Film and TV

Falling Skies: "He Had No Sense of Direction."

Growing up in the '80s, immersed in doomsday entertainment like The Day After, The Road Warrior and, uh, Ghostbusters, I naturally spent an inordinate amount of time imagining what I'd do if forced to eke out an existence in the post-apocalypse. Would I roam the wasteland like Max Rockatansky? Get captured by intelligent apes? Or would I take the more likely route and just OD on booze and sleeping pills to spare myself the horror?

Falling Skies forces a revisiting of these questions, mostly because there seems to be a marked lack of bad guys (not counting the aliens, of course). Terry Clayton (last season's "Sanctuary") sort of counted, and Pope (Colin Cunningham) -- as we saw last night -- still has issues, man, but I guess I'm surprised that more villains haven't turned up.

Then again, who's going to mess with a heavily armed military unit? We did get to see an airplane, so that was nice.

On patrol, Ben (Connor Jessup) has made the questionable decision of bringing the World's Most Useless Boy, Jimmy Boland (Dylan Authors), on patrol. Jimmy then appears to scrag a skitter, or so he thinks, until Ben has to finish the job with his trusty knife. Better luck next time, Jimmy. Maybe if you were Jimmy Neutron.

Oh, and Matt (Maxim Knight) has taken to sleeping with his rifle. I wonder if he's named it "Charlene" yet.

Tom (Noah Wyle) and Anne (Moon Bloodgood) share *another* tender moment. I don't want to go all Janeane Garofalo here, but when are they just going to do it already?

Learning of "massive alien formations" in the Hudson Valley, Weaver (Will Patton) wants to hunker down in the Catskills for the winter, while Tom wants to continue fighting. Weaver is unconvinced, but Tom doesn't have much time to stew about it, because Pope and the Berserkers have organized a little prof-napping. He offers Tom a sweet deal: just walk away (call it a Lord Humungus special) and leave the 2nd Mass and his boys will be safe. And this is all without Pope knowing that the aliens shot everyone but Tom leaving the mothership.

Churchill brings news of a Continental Congress. In Charleston (Jefferson Davis would love to hear that). She's spreading the word in her wood and fiberglass plane (the better to escape alien detection) on her way to Europe to help organize resistance over there. Sounds good, but Weaver's not convinced. She has no real proof, after all, but Tom is ever hopeful (it doesn't hurt when she tells him they want him to come to Charleston to help rebuild).

Ben sits vigil with Jimmy. Tom tries to buck him up with talks of fatherly togetherness. All well and good, until Jimmy dies (wood through the bowels doesn't usually bode well). A centerpiece to this episode was his compass, which Weaver gave him after he got lost once, tying in with Churchill telling them pilots were sent to fly in all directions to seek survivors. Jimmy, unfortunately, no longer qualifies.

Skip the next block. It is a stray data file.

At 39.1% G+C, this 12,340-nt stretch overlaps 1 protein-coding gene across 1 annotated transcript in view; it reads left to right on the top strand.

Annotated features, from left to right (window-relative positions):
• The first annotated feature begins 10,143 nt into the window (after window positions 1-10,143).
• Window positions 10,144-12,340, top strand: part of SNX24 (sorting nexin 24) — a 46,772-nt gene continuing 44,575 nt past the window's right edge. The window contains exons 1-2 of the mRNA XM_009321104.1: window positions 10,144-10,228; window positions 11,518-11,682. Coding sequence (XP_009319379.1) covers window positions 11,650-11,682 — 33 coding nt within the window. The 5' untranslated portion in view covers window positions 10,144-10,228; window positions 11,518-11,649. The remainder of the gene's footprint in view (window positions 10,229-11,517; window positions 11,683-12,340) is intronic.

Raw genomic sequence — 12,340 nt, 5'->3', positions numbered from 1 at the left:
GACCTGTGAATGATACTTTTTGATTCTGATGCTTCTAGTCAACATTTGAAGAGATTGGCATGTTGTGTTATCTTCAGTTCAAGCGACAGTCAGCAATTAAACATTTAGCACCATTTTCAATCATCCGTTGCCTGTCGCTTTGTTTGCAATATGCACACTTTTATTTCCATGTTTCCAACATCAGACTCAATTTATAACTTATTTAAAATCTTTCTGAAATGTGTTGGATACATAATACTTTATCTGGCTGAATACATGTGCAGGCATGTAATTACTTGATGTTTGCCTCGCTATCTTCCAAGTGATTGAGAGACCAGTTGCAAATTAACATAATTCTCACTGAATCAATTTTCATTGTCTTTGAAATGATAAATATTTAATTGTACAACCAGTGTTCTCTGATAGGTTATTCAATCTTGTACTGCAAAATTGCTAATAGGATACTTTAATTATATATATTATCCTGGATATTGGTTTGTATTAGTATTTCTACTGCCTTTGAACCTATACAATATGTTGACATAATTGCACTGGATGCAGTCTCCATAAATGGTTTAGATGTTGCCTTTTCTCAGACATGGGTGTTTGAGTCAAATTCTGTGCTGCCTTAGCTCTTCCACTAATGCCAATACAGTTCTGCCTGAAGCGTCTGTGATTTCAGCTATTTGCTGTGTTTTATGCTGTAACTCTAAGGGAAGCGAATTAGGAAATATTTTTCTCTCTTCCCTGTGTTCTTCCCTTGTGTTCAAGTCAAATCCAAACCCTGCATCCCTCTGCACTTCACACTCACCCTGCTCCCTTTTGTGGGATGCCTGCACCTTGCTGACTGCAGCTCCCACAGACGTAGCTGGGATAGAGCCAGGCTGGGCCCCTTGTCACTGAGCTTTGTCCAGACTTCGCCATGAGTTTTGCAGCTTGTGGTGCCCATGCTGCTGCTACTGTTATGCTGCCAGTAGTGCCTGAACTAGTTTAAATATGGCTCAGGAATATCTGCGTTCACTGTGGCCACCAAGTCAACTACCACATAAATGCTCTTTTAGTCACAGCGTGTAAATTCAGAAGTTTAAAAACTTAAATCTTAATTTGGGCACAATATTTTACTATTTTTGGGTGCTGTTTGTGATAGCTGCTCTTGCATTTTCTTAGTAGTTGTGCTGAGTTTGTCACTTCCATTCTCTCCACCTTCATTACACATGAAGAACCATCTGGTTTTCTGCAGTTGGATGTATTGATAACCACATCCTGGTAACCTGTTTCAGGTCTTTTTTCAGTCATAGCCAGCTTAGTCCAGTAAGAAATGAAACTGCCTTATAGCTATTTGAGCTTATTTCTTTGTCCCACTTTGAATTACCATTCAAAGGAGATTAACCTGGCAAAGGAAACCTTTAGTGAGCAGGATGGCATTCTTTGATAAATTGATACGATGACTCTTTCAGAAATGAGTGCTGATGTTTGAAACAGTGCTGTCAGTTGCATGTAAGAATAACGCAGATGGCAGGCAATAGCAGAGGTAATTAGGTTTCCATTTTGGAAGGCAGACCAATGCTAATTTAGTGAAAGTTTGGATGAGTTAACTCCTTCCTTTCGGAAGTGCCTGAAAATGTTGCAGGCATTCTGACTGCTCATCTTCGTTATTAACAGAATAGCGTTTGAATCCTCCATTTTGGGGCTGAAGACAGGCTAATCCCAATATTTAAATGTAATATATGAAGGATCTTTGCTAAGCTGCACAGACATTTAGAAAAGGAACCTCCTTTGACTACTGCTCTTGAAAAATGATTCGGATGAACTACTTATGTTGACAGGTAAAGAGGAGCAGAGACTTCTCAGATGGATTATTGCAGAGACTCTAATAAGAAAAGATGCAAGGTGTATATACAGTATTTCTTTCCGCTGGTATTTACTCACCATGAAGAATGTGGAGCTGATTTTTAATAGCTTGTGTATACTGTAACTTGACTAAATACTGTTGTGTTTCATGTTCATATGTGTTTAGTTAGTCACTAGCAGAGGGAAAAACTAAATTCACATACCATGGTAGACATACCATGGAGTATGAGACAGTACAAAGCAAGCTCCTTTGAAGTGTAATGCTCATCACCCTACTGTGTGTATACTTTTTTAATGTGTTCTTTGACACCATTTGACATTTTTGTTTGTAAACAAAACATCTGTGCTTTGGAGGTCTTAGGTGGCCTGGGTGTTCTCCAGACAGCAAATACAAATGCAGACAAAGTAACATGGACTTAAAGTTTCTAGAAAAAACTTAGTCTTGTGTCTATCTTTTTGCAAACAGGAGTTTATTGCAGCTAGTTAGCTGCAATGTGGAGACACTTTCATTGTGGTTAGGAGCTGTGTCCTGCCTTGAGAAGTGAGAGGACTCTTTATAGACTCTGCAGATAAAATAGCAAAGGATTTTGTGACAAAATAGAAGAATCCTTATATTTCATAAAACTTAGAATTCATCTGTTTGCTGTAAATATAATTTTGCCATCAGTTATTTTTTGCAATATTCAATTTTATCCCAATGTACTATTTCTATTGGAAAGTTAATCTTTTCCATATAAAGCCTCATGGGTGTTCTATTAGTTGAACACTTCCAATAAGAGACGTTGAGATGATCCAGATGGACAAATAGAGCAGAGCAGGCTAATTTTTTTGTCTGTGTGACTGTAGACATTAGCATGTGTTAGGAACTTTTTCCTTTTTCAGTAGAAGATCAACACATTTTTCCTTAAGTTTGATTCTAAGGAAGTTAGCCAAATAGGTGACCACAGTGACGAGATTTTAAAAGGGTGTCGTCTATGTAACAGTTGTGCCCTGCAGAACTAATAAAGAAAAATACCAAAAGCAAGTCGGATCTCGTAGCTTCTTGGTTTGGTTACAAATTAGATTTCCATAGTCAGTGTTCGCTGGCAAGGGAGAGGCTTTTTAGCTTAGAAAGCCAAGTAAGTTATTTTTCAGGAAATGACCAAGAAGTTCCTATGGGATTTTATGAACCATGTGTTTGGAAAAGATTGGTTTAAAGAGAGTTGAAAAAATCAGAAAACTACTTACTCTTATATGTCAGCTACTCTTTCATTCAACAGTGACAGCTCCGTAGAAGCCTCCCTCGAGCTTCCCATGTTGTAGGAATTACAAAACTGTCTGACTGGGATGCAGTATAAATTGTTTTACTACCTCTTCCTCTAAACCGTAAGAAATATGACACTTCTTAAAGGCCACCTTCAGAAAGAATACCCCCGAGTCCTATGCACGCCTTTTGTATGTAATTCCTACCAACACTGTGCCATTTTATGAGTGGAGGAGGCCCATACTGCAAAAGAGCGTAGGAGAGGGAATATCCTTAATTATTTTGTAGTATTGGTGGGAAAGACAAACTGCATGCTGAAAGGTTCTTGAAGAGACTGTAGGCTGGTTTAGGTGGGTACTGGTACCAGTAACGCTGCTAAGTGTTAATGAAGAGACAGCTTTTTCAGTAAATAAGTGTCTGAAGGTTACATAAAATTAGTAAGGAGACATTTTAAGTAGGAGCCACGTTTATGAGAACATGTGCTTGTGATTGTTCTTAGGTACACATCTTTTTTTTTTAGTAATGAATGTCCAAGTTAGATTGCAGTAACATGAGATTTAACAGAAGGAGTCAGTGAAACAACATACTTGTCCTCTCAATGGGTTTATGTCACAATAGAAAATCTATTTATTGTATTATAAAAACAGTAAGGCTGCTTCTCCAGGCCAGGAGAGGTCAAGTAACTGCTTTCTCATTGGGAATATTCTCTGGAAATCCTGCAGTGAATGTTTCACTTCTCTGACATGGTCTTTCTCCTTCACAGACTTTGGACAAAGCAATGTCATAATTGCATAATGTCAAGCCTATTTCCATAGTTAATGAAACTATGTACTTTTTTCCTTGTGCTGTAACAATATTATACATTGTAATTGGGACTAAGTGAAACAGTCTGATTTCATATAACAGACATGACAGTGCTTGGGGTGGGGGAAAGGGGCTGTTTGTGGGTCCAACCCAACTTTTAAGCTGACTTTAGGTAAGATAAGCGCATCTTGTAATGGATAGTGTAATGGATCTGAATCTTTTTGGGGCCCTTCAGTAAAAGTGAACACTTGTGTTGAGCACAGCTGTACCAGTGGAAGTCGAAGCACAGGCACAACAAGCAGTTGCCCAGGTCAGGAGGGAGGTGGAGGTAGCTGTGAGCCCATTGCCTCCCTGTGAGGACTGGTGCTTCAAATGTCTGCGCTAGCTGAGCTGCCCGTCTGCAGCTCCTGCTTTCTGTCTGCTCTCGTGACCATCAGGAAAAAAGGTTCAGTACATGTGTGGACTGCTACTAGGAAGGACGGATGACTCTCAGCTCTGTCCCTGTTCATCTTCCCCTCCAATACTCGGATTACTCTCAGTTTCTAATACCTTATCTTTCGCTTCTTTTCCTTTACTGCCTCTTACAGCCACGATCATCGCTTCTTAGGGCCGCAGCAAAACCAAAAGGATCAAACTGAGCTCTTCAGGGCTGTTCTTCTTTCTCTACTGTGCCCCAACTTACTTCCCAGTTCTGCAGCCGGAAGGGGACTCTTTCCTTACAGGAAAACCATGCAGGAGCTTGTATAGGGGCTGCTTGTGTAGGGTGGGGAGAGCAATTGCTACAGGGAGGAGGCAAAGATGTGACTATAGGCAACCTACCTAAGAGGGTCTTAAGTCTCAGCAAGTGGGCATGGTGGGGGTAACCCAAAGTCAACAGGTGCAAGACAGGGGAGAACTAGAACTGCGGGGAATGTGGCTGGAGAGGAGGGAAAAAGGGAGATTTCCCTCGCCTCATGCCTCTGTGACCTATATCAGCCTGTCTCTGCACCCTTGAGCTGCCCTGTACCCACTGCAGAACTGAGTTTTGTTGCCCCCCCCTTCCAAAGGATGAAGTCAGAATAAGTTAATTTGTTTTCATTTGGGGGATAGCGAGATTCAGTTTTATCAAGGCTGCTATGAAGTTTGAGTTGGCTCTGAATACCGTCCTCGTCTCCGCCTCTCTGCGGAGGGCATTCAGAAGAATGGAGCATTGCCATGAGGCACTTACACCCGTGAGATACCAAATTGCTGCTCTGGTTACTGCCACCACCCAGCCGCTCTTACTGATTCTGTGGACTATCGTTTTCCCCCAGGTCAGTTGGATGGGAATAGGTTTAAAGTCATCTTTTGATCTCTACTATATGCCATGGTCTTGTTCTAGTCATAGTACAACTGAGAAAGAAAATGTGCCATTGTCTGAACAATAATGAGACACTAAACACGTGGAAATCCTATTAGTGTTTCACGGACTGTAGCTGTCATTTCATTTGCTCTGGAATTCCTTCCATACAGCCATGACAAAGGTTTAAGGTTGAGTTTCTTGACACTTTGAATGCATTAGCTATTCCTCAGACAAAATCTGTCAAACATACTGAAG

As Weaver is digging Jimmy's grave, Churchill strokes his ego by describing how much his people admire him. In one fell swoop, she's recognized what no one else has: For all his bluster, Weaver desperately needs validation. You can see it in his interaction with Tom. I just hope she's on their side, because as manipulative as she is, she'd make a hell of an adversary otherwise.

And doesn't he have the right idea? Her ego stroking of Tom and Weaver *should* send warning flags up. "We have electricity and hot water?" Great, where's your iPad/Handicam/smartphone with video evidence? Hell, a few Polaroids would suffice.

Pope steals Jimmy's compass, and Tom takes umbrage. "Extreme" umbrage, and Pope's only recourse to getting his ass handed to him is to go bitching to Weaver. Pope's constant "HE HAD A CHIP IN HIS HEAD" screeching would carry a lot more weight if it wasn't coming from a grave robber. Still, between Weaver's barely concealed affection for Tom and his easy manipulation by Churchill, it would make for a delicious turn of events if Tom truly was compromised.

Anyway, Weaver dismisses Pope, who realizes he no longer has the back of the rest of the Berserkers. Either Tom's fisticuffs were just that impressive, or Pope was somewhat lacking as a commander. Oh, my bad, Anthony decides to tag along, because he owes Pope, and also to keep tabs on him.

The episode ends with Jimmy's funeral, and I found myself asking if everybody really cared about the kid that much? Apparently not, because that's a really shallow grave. Come on, guys, there's 200 people in that unit; they couldn't find anyone capable of digging a hole more than two feet deep? Ben is still broken up, and gives Weaver his compass back before collapsing into alien-human hysterics (which look a lot like regular hysterics).

The 2nd Mass is now going to Charleston, thanks to attrition and the promise of a hot shower.

Red Eye catches up with Ben and makes his back spikes glow again, but again with no discernible effect. Maybe they're just so he can read at night?

Pope's dismissal will doubtless come back to bite the 2nd on the (m)ass, and while I enjoyed his character earlier on, it was becoming too one-note. More intriguing is the prospect of seeing what the convoy encounters on their way south, and if we have to wait 12 more episodes for Tom and Anne to kiss again.

Next week: Hell if I know. That stupid The Great Escape premiere bumped the previews.

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Peter Vonder Haar writes movie reviews for the Houston Press and the occasional book. The first three novels in the "Clarke & Clarke Mysteries" - Lucky Town, Point Blank, and Empty Sky - are out now.
Contact: Pete Vonder Haar